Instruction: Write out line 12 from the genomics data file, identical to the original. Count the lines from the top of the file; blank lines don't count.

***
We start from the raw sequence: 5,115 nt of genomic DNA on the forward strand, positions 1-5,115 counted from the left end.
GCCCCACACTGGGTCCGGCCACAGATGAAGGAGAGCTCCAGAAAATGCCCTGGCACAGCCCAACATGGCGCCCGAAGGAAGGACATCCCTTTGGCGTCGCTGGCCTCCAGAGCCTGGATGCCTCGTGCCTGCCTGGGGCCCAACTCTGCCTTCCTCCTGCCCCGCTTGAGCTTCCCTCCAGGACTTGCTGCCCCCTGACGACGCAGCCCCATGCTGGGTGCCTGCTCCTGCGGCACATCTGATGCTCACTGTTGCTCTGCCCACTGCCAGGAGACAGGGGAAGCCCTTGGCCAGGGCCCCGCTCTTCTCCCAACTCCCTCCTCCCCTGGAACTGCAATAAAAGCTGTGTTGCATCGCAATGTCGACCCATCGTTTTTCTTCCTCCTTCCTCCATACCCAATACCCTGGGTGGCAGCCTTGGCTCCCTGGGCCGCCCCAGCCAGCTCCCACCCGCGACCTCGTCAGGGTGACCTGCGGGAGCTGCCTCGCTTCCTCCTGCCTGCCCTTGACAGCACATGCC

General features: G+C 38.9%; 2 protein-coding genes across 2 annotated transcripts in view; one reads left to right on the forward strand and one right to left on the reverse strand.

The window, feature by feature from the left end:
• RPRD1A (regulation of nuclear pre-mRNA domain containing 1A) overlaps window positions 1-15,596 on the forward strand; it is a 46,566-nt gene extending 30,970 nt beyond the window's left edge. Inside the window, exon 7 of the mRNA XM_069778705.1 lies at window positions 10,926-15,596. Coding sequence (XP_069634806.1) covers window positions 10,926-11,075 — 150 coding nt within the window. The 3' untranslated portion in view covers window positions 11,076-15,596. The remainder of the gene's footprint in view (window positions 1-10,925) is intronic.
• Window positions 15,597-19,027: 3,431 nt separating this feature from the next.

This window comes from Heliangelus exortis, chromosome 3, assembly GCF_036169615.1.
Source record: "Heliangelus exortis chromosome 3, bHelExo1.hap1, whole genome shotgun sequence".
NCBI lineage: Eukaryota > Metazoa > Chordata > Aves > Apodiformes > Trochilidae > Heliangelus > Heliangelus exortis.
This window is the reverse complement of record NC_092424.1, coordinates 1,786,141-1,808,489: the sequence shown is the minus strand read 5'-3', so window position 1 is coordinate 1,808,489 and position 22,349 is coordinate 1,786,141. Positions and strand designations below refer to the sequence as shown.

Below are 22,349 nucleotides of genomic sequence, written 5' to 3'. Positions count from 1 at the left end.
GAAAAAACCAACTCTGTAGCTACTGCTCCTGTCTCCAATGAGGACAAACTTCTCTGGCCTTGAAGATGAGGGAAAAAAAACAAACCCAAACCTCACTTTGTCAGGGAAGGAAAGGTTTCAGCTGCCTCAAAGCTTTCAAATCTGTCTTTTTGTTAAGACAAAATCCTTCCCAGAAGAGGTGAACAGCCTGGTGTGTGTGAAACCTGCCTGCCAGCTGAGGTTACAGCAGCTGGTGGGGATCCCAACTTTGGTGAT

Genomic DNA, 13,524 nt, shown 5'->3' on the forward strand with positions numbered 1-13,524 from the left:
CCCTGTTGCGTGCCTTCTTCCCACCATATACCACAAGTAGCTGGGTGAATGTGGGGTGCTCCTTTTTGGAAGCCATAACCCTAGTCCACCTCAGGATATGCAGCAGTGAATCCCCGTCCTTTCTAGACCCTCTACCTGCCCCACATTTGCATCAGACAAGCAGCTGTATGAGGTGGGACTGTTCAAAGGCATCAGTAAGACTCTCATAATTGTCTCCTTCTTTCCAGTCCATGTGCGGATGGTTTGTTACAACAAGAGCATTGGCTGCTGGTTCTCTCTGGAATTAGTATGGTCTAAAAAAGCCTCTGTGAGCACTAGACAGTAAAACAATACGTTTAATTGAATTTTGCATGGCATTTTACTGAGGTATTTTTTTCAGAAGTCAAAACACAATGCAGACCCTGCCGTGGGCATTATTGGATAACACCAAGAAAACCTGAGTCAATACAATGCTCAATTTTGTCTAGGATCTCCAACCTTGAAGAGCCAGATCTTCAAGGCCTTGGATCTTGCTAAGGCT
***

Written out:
GAAAAAACCAACTCTGTAGCTACTGCTCCTGTCTCCAATGAGGACAAACTTCTCTGGCCTTGAAGATGAGGGAAAAAAAACAAACCCAAACCTCACTTTGTCAGGGAAGGAAAGGTTTCAGCTGCCTCAAAGCTTTCAAATCTGTCTTTTTGTTAAGACAAAATCCTTCCCAGAAGAGGTGAACAGCCTGGTGTGTGTGAAACCTGCCTGCCAGCTGAGGTTACAGCAGCTGGTGGGGATCCCAACTTTGGTGAT